Another Trip Back in Time

By
Home Inspector with JRV Home Inspection Services, LLC HOI 394

Reminiscing is colored, splatter, obfuscated and twisted by emotion. Nostalgia in and of it self makes us long for times gone by. What we remember or perceive is probably not exactly how events unfurled or how things were always done.

Twisting support beam in an older Connecticut houseNot long ago I had written a post where I had in part expounded on the building practices of yester year. As always when making a comparison of old to new, a few lovers of the old stuff had taken a differing point of view.

There seems to be this ingrained idea that people did better work back in the day. As I said before, the crumby stuff built a 100 years ago has all fallen down and been replaced. Well not all of it.

The other morning I had the pleasure of inspecting a house just a few years shy of 100. It is on a street of beautiful old houses, an affluent area in its day.

As I worked my way through the house from the attic on down, one feature was very apparent. The floors were sloped. Now sloped floors in a hundred year old house are anything but uncommon, however these floors were a bit more sloped that usual.

I couldn't wait to see the basement.

Mortise and tenon joint

As I entered one of the first things I noticed was the new lumber that made up newer beams and columns. It turned out there were three individual newer beams. One of these new beams was failing rather dramatically, twisting under its load.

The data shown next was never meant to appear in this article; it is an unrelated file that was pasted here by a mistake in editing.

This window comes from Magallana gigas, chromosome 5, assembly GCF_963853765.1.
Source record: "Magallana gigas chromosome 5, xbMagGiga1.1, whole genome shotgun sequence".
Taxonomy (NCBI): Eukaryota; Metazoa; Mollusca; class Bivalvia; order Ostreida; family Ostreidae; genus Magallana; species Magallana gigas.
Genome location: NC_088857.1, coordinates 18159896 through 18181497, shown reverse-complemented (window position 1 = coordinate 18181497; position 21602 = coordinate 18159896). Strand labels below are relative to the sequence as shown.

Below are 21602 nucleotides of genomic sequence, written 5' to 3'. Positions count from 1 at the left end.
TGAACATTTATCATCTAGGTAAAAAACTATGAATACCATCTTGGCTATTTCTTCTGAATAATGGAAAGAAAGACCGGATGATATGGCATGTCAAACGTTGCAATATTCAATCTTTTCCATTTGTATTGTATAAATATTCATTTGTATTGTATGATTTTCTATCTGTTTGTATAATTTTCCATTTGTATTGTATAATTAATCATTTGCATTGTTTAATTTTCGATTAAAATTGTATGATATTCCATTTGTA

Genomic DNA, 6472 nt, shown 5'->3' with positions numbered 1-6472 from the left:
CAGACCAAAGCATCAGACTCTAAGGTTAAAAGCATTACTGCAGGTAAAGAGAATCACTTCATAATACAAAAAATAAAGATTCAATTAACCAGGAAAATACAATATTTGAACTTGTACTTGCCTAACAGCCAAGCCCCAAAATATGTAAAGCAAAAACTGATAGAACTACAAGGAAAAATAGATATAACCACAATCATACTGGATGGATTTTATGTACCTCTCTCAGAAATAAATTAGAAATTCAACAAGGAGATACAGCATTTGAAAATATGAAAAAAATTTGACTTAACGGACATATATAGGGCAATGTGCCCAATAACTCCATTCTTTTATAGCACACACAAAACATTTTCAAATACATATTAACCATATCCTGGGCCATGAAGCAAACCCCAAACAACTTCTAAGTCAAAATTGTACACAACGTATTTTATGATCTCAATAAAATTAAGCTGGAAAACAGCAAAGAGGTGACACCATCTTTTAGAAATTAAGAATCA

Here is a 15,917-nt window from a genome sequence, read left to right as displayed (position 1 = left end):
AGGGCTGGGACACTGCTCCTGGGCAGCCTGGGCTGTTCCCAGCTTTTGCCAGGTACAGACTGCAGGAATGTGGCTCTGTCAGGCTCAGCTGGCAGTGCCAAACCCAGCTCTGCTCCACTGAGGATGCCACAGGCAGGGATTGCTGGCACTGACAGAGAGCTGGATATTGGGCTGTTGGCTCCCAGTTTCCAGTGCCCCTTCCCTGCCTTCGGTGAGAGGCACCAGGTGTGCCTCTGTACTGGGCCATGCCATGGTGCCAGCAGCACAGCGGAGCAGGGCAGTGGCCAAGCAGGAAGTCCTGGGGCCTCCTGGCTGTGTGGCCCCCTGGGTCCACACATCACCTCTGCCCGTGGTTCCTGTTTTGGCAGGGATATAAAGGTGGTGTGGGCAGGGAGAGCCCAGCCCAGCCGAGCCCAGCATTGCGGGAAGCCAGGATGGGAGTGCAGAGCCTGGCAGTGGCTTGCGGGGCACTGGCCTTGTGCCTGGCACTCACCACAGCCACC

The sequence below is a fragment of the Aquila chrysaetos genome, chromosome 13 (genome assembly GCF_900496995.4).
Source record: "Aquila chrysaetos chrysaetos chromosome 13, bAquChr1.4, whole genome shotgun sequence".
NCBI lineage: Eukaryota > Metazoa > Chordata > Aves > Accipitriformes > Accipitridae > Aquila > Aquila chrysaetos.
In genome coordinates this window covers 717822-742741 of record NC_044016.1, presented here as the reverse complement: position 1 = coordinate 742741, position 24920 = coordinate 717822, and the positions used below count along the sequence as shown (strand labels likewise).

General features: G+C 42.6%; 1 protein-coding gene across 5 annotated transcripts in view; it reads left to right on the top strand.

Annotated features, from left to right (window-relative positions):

But what was the cause for all the sagging and the inevitable failure of the house structure? Simply a poorly built house.

The builder was obviously not a knowledgeable fellow. Examining the floor structure, what I found was to me unbelievable. The floor structure and probably the rest of the house had been built and secured by mortise and tenon. This is where the end of a board is basically made into a peg and inserted into a slot made in another board. By cutting the 2 x 8 board ends down to about an inch and a half, the load bearing capacity of each joist is effectively reduced to that dimension. It's amazing a serious failure hasn't occurred by now.

Yep, they don't build 'em like they used to.

Thank goodness for that!